Buy Back offered on invasive Bradford pear trees in Missouri


The Bradford pear tree was introduced to North America in the 1960s from China and Taiwan, brought by the U.S. Department of Agriculture. Soon the medium-sized landscaping tree became the most popular ornamental tree, prized for its glorious blooms in spring and long-lasting colors in autumn.

But its strong odor has become a problem for many and the tree creates a mess when the blooms fall. The trees choke out other plants and cost countless hours and resources to clear them from native woodlands.

Missouri Department of Conservation is holding several events throughout the state where they will "buy back" a cut-down Bradford pear tree for a native tree. MDC Forestry Program Supervisor Russell Hinnah said:

The Callery pear became a popular ornamental landscape tree in the 1960s because it was inexpensive, it grew fast and provided those eye-catching blooms in the spring, But that’s where its benefits end. Different varieties of the tree were planted close to each other, which resulted in cross-pollination and they took over natural areas.MDC encourages homeowners and landscapers to grow native when picking a tree to plant.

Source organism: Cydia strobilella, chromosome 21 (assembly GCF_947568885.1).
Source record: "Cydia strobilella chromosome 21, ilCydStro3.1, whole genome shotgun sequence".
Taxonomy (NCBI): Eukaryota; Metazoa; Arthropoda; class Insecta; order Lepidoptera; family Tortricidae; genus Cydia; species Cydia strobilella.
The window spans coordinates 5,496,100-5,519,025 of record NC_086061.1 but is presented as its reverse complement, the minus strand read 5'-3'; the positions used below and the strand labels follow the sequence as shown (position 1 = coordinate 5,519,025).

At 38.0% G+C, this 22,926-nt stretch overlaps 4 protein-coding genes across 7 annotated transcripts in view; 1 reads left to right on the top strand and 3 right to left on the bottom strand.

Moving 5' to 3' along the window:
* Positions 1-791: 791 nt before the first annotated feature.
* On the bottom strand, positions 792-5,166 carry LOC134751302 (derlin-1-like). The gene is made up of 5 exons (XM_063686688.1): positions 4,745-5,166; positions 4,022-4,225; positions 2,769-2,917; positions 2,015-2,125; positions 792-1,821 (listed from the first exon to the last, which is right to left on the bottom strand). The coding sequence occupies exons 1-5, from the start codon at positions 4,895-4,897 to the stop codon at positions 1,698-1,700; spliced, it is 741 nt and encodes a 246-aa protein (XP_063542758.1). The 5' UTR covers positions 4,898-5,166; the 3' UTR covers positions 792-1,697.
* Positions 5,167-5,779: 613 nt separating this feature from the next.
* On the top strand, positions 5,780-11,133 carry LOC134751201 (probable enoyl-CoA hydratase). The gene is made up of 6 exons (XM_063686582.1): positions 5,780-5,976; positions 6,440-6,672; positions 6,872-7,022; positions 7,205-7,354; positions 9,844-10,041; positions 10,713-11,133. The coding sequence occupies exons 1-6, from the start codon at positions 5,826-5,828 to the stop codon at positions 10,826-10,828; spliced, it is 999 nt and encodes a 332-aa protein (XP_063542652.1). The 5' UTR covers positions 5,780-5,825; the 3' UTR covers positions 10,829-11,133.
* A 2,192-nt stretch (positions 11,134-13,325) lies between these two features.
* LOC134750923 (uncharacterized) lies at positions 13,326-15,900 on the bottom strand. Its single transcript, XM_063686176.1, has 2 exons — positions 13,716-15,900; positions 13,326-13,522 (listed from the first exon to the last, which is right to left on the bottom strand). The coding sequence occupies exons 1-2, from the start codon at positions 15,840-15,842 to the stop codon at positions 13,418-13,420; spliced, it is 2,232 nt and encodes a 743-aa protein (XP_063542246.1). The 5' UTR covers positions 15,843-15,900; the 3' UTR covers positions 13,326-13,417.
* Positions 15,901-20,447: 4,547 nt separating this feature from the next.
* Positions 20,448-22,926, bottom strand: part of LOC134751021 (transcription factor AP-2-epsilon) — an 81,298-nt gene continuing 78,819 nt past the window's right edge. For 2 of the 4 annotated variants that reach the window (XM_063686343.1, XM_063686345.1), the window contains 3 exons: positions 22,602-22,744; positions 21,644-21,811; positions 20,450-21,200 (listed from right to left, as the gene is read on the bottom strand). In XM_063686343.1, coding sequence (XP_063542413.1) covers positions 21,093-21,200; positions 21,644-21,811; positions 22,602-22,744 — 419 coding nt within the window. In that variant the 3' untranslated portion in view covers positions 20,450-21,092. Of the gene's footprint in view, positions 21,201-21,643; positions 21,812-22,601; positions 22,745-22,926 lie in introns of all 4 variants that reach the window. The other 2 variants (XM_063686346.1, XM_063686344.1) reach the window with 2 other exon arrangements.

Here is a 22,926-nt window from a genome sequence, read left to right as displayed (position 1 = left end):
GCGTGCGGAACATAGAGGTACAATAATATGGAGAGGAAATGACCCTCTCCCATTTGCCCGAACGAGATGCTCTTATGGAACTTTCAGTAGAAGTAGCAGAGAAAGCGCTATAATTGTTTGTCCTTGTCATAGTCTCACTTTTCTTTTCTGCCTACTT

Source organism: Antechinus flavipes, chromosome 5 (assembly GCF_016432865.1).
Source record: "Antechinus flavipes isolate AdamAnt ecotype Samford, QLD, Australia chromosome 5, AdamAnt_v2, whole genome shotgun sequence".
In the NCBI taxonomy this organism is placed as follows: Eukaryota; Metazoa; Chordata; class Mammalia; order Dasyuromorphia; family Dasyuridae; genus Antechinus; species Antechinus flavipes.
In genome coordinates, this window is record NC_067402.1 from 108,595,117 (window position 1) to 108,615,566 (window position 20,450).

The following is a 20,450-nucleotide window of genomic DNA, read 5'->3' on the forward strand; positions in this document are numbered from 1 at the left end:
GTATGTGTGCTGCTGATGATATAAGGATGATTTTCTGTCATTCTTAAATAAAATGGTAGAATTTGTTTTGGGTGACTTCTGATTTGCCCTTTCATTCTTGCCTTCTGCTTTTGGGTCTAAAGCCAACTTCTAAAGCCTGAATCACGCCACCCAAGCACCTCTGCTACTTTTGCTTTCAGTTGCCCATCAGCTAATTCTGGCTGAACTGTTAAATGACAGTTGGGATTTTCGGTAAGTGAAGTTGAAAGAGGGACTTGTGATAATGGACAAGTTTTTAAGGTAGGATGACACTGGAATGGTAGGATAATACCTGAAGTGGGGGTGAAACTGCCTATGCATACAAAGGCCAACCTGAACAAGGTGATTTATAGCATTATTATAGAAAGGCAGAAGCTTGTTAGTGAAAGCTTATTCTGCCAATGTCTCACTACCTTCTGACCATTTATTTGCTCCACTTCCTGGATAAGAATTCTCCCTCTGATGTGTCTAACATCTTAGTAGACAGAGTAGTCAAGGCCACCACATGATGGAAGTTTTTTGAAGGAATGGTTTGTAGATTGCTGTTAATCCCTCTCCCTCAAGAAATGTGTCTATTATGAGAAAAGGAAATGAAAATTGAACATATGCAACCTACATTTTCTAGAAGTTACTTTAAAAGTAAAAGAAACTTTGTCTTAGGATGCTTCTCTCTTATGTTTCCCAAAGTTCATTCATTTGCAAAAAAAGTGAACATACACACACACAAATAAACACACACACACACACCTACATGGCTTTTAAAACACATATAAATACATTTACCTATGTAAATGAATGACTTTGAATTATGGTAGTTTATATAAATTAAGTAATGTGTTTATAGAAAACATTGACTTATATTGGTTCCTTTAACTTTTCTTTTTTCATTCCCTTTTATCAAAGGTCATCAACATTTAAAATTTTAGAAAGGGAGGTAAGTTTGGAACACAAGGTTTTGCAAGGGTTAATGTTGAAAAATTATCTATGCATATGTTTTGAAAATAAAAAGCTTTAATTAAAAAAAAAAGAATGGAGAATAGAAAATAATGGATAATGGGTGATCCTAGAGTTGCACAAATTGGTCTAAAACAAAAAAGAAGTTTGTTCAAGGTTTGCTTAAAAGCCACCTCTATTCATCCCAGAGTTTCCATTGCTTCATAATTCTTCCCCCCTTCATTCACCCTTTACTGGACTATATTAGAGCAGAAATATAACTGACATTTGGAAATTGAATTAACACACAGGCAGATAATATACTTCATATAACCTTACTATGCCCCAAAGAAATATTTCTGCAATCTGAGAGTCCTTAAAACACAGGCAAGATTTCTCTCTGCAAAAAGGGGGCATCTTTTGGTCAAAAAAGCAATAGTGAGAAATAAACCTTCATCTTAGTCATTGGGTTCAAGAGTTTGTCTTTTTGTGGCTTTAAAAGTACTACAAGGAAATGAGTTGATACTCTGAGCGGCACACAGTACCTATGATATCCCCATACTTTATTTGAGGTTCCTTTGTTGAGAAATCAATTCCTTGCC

Participants must register by visiting They will also need to submit a photo of themselves next to their cut-down Callery pear tree in order to receive one replacement tree.

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